• Erev Rosh Hashanah Service Friday, September 18, 7:30 - 9:00 PM 
  • First Day Morning Service Saturday, September 19, 10:00 - 11:30 AM
  • Torah Service Saturday, September 19, 3:00 - 4:30 PM
  • Second Day Shofar & Torah Discussion Service Sunday, September 20, 10:00 - 11:30 AM

YOM KIPPUR - Registration deadline September 26

  • Kol Nidre Service Sunday, September 27, 7:00 - 8:30 PM 
  • Morning Service Monday, September 28, 10:00 - 11:30 AM
  • Yizkor/Memorial Service Monday, September 28, 1:30 - 2:30 PM
  • Learning Session - to be announced
  • Mincha/Neilah Monday, September 28, 6:00 - 7:30 PM

  • Zoom will remain open after services for people to break the fast together in community.

HIGH HOLY DAY PRAYER BOOK (MACHZOR)

Reconstructing Judaism has generously created a pdf version of our Kol Haneshamah High Holy Day prayer book so that everyone can access it from home in this unusual year.  Everyone who registers for our services will receive the pdf version a few days before Rosh Hashanah. If you would like to purchase the actual book, go to Recon Press.  More information about prayer books will be forthcoming to Leyv Ha-Ir members.


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Rabbi Julie's August 2020 Letter to Congregation

posted Aug 2, 2020, 10:33 AM by Congregation Leyv Ha-Ir   [ updated Aug 2, 2020, 10:34 AM ]

August 2020

Dearest Chevre,

"The old will be made new and the new will be holy." 

These are the words of Rabbi Abraham Isaac Kook, first Ashkenazi Chief Rabbi of the Land of Israel in the 20th century. Written in 1909, his words are a meditation on the challenges of his times and could not be more relevant today. As I return from a replenishing and stimulating year of Sabbatical, I am eager to join with our community in facing both the challenges and the opportunities of our first ever High Holy Days in cyberspace. Despite the losses of not being physically together during the raging pandemic of COVID-19, we will embrace adaptive change to keep us connected, to continue to deepen and extend our spirituality, and to live into Judaism in the New Year of 5781. 

Judaism has always integrated tradition and innovation. We have a long history of adapting new technology to the needs and opportunities of the times. Think about how an intimate, ancient oral tradition within a small tribe evolved into a text-based tradition engaged by people in far-flung places. Think about how Torah scrolls evolved into printed books and how many of us now access the same texts on digital devices. We are an adaptive people rooted in nourishing traditions!

Finally, this month as I return to Leyv Ha-Ir for a twenty-first year of our long term relationship, I want to make three Thank Yous.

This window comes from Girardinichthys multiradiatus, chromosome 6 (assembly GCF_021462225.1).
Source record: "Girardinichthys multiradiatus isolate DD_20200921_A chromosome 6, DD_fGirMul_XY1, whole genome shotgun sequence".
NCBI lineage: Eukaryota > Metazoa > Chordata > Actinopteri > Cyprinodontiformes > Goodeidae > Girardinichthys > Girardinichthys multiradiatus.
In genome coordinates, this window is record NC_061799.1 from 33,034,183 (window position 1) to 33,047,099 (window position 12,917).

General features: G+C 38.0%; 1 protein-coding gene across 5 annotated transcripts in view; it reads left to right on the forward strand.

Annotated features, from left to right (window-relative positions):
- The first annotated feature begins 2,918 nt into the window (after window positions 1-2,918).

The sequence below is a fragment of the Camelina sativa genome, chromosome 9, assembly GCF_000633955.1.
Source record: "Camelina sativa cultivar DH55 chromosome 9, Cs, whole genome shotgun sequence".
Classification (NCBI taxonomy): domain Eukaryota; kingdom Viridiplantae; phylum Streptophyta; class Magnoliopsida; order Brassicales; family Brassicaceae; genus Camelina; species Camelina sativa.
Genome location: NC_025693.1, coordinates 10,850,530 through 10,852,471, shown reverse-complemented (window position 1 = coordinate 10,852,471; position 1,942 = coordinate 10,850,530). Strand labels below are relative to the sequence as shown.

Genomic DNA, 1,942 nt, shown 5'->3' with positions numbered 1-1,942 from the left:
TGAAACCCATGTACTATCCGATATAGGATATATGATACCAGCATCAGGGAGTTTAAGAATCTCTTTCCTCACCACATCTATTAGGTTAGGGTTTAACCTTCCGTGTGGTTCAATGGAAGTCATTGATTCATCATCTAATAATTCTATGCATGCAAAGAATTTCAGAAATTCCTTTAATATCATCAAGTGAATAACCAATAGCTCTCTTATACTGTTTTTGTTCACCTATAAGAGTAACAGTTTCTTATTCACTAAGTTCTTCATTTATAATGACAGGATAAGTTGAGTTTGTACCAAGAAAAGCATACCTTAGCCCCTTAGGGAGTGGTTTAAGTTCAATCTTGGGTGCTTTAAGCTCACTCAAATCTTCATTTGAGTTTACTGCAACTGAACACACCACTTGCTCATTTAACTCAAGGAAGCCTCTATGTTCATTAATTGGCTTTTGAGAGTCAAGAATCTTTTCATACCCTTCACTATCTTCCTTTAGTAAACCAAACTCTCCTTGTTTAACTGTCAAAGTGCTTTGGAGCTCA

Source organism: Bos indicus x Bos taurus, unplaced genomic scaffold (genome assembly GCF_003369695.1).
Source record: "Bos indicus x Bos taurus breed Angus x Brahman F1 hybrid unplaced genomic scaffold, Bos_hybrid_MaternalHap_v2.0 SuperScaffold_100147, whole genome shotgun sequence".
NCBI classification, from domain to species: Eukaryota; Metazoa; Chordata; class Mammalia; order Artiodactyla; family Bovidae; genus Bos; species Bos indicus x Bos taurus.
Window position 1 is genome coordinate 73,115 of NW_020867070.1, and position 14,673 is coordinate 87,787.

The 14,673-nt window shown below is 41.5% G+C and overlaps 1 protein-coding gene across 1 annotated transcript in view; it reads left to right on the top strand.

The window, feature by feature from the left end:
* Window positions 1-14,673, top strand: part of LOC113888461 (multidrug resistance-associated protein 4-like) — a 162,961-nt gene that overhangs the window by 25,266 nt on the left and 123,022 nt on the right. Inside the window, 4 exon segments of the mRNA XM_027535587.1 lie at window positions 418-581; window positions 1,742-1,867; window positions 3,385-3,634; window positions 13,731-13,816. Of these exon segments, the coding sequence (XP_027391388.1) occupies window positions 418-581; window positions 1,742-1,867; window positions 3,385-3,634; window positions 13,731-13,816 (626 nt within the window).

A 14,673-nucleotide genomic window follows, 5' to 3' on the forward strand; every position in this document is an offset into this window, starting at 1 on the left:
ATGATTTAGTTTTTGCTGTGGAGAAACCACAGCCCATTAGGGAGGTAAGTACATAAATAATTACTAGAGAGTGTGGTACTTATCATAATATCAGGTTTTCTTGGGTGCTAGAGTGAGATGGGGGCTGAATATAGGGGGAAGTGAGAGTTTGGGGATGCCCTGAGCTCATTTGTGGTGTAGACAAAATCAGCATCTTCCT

~ Thank you to you all, the community as a whole, that generously provided a year of Sabbatical, modeling best practices in the world of rabbinic employment. May this generosity come back to enrich the community!

~ Thank you to my very able and dear friend Rabbi Dayle Friedman who held this congregation so well through these endless early months of COVID crisis -- I cannot imagine better hands to have been guiding the community at this time.

~ Thank you to the many people who are stepping up to sustain our community in these urgent times: People taking leadership on racial justice, people taking leadership on congregational management, people making especially generous financial donations in this season, and thank you to all of you who have warmly welcomed me back.

I am so glad to be with you for this journey into the High Holy Days and beyond.

With gratitude,

Rabbi Julie


One Book, One Congregation Discussion

posted Jul 1, 2020, 12:21 PM by Congregation Leyv Ha-Ir   [ updated Jul 20, 2020, 6:15 PM ]

Join us as we welcome Rabbi Julie Greenberg back from sabbatical.  On Sunday
August 23, 2020 from noon to 1:15 PM, Rabbi Julie will lead us in a discussion on Zoom of our summer reading Joseph and the Way of Forgiveness by Stephen Mitchell.

In Joseph and the Way of Forgiveness, Mitchell takes the ancient biblical story of Joseph, which is the longest narrative in the Torah, and finds profound meaning for today.  Tolstoy called Joseph's journey"the most beautiful story in the world."  One critic described Mitchell's book as "a unique and special kind of masterpiece.”   Mitchell’s retelling, coming from the perspective of a renowned teacher of mindfulness,will surprise us with new understanding of our ancestors and of our choices today.  The book reads as a novel so if you like novels, this one promises to be engaging, innovative and illuminating.

Registration is required though there is no charge.  REGISTER HERE

Remote access information will be sent to registrants.

Rabbi Dayle's July 2020 Letter to Congregation

posted Jul 1, 2020, 12:13 PM by Congregation Leyv Ha-Ir   [ updated Jul 1, 2020, 12:26 PM ]

Dearest Leyv Ha-Ir-niks,

This is my last newsletter message to you as your Interim Rabbi. What a year it’s been! We could not have imagined when we met at the High Holy Days that we would be three months into a global pandemic, that we would be gathering not with hugs and collective singing and shared refreshments, but in virtual spaces on Zoom! We could not have imagined that we would stay home to stay safe, and that we as a city and nation would be grappling with the toxic costs of racism and injustice.